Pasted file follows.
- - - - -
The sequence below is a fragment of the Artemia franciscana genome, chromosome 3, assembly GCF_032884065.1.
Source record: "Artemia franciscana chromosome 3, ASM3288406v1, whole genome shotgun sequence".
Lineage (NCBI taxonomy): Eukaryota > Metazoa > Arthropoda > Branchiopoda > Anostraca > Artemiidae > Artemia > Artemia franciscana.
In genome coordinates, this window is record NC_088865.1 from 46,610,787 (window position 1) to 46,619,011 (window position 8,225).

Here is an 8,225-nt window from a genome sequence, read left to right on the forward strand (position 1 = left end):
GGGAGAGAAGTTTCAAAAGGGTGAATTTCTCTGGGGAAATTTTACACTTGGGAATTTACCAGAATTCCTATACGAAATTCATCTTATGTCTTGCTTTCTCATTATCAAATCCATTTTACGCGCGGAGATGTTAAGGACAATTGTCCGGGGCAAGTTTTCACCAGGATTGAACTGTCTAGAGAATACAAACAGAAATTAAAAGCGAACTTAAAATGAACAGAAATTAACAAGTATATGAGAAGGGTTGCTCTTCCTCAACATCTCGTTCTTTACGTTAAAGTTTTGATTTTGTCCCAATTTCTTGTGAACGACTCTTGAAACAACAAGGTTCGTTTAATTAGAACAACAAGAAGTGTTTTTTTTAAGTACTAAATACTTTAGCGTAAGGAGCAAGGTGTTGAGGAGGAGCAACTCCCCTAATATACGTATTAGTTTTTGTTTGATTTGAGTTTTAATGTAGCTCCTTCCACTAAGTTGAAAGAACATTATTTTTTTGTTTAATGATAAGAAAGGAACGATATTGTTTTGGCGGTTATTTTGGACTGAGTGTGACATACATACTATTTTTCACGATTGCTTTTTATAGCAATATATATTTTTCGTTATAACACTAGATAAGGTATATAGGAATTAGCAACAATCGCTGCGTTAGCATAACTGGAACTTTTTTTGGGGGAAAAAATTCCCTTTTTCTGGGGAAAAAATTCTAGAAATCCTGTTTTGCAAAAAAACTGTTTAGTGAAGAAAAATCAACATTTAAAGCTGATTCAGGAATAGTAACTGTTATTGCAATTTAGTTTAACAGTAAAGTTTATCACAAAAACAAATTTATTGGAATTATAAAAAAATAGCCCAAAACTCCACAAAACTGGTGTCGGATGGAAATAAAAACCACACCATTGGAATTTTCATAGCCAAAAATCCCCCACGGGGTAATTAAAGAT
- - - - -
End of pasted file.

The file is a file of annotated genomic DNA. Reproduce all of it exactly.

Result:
The sequence below is a fragment of the Artemia franciscana genome, chromosome 3, assembly GCF_032884065.1.
Source record: "Artemia franciscana chromosome 3, ASM3288406v1, whole genome shotgun sequence".
Lineage (NCBI taxonomy): Eukaryota > Metazoa > Arthropoda > Branchiopoda > Anostraca > Artemiidae > Artemia > Artemia franciscana.
In genome coordinates, this window is record NC_088865.1 from 46,610,787 (window position 1) to 46,619,011 (window position 8,225).

Here is an 8,225-nt window from a genome sequence, read left to right on the forward strand (position 1 = left end):
GGGAGAGAAGTTTCAAAAGGGTGAATTTCTCTGGGGAAATTTTACACTTGGGAATTTACCAGAATTCCTATACGAAATTCATCTTATGTCTTGCTTTCTCATTATCAAATCCATTTTACGCGCGGAGATGTTAAGGACAATTGTCCGGGGCAAGTTTTCACCAGGATTGAACTGTCTAGAGAATACAAACAGAAATTAAAAGCGAACTTAAAATGAACAGAAATTAACAAGTATATGAGAAGGGTTGCTCTTCCTCAACATCTCGTTCTTTACGTTAAAGTTTTGATTTTGTCCCAATTTCTTGTGAACGACTCTTGAAACAACAAGGTTCGTTTAATTAGAACAACAAGAAGTGTTTTTTTTAAGTACTAAATACTTTAGCGTAAGGAGCAAGGTGTTGAGGAGGAGCAACTCCCCTAATATACGTATTAGTTTTTGTTTGATTTGAGTTTTAATGTAGCTCCTTCCACTAAGTTGAAAGAACATTATTTTTTTGTTTAATGATAAGAAAGGAACGATATTGTTTTGGCGGTTATTTTGGACTGAGTGTGACATACATACTATTTTTCACGATTGCTTTTTATAGCAATATATATTTTTCGTTATAACACTAGATAAGGTATATAGGAATTAGCAACAATCGCTGCGTTAGCATAACTGGAACTTTTTTTGGGGGAAAAAATTCCCTTTTTCTGGGGAAAAAATTCTAGAAATCCTGTTTTGCAAAAAAACTGTTTAGTGAAGAAAAATCAACATTTAAAGCTGATTCAGGAATAGTAACTGTTATTGCAATTTAGTTTAACAGTAAAGTTTATCACAAAAACAAATTTATTGGAATTATAAAAAAATAGCCCAAAACTCCACAAAACTGGTGTCGGATGGAAATAAAAACCACACCATTGGAATTTTCATAGCCAAAAATCCCCCACGGGGTAATTAAAGAT